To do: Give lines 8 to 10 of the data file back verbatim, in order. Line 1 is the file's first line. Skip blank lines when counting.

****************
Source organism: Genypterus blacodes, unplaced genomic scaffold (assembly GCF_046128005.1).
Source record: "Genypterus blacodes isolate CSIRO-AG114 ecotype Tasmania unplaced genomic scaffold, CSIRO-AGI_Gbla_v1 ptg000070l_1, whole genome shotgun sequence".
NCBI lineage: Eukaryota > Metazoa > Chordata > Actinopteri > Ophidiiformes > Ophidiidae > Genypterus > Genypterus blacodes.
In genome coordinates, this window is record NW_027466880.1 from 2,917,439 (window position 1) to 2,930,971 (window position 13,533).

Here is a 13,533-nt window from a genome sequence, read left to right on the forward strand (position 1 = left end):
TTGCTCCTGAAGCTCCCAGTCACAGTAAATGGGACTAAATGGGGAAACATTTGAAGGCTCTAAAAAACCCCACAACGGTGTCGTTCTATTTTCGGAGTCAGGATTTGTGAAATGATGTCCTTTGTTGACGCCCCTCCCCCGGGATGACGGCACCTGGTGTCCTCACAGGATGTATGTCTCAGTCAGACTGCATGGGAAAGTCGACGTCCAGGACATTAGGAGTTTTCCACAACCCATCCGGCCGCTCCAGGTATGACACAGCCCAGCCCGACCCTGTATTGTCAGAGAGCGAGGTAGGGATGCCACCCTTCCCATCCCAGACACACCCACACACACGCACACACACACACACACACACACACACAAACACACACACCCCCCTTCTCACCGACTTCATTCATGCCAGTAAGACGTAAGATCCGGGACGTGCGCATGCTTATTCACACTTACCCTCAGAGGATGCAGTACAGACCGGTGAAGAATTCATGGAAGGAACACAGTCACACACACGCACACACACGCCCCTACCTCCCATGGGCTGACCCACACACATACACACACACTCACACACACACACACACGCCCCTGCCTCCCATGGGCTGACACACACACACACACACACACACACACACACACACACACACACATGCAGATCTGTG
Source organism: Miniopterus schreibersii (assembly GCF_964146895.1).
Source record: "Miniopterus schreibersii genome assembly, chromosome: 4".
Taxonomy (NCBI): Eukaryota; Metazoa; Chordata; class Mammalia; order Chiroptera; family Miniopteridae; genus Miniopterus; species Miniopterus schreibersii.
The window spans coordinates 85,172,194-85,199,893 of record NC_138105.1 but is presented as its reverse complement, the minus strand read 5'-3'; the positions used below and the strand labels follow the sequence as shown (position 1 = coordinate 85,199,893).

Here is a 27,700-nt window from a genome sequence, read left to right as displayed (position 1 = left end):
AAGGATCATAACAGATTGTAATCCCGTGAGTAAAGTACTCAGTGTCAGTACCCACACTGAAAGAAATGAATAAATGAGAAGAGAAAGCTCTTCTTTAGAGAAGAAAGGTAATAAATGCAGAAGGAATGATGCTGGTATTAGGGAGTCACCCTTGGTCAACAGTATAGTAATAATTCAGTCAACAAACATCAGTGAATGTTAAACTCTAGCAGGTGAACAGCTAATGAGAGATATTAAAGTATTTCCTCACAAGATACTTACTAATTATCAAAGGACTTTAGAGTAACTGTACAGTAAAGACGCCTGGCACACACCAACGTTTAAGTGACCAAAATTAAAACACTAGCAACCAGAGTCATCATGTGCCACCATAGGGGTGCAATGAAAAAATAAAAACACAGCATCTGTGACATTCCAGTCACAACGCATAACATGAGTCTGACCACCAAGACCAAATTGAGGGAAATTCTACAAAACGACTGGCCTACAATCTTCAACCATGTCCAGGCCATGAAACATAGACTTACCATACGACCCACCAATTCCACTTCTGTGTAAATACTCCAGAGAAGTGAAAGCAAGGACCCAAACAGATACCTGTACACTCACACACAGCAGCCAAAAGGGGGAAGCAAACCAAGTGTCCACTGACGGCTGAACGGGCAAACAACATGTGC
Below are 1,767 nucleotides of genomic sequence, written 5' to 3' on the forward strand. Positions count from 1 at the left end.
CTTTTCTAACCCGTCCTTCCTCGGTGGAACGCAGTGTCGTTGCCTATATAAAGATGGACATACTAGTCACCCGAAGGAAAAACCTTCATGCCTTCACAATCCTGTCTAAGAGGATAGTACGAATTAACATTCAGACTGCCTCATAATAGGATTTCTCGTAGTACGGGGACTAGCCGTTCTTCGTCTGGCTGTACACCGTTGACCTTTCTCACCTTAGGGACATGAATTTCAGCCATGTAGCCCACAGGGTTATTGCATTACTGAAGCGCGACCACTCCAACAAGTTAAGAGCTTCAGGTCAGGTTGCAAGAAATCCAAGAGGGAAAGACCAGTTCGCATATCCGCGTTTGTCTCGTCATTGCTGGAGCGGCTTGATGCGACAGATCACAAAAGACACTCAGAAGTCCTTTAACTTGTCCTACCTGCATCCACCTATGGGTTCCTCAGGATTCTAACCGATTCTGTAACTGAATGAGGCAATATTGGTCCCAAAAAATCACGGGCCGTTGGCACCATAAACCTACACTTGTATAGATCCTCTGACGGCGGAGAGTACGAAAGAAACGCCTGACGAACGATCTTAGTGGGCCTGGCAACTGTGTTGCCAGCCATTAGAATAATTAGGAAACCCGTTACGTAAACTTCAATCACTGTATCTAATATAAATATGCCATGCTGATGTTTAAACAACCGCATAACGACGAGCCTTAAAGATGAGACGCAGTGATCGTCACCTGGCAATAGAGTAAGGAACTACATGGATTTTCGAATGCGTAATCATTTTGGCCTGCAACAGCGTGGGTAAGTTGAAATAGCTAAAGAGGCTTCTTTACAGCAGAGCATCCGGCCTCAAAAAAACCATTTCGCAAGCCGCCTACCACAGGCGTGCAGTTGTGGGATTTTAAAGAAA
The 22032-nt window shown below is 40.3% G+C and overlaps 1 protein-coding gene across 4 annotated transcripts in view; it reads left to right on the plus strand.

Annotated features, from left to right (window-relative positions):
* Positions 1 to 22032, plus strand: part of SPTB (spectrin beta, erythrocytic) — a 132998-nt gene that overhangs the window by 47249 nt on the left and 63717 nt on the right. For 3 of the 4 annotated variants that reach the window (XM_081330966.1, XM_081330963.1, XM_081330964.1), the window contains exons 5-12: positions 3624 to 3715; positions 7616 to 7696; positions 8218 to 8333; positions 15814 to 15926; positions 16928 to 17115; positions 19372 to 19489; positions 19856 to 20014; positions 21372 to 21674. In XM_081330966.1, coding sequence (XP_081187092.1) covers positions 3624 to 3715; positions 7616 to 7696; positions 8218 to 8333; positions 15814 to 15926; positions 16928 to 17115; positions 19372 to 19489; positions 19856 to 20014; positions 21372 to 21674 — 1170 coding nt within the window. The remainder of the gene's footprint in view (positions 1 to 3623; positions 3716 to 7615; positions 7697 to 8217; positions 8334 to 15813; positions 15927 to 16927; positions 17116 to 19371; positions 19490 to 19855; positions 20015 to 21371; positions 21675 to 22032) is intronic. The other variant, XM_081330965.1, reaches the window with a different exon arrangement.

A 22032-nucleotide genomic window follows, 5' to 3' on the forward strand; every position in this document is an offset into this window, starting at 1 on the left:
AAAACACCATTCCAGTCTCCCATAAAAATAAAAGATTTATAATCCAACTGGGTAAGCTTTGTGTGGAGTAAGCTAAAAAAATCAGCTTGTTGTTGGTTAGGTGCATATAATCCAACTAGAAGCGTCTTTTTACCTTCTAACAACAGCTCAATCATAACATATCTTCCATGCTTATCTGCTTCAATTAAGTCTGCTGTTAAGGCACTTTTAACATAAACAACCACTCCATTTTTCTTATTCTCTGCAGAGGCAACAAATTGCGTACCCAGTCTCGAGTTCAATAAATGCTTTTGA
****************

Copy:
Source record: "Miniopterus schreibersii genome assembly, chromosome: 4".
Taxonomy (NCBI): Eukaryota; Metazoa; Chordata; class Mammalia; order Chiroptera; family Miniopteridae; genus Miniopterus; species Miniopterus schreibersii.
The window spans coordinates 85,172,194-85,199,893 of record NC_138105.1 but is presented as its reverse complement, the minus strand read 5'-3'; the positions used below and the strand labels follow the sequence as shown (position 1 = coordinate 85,199,893).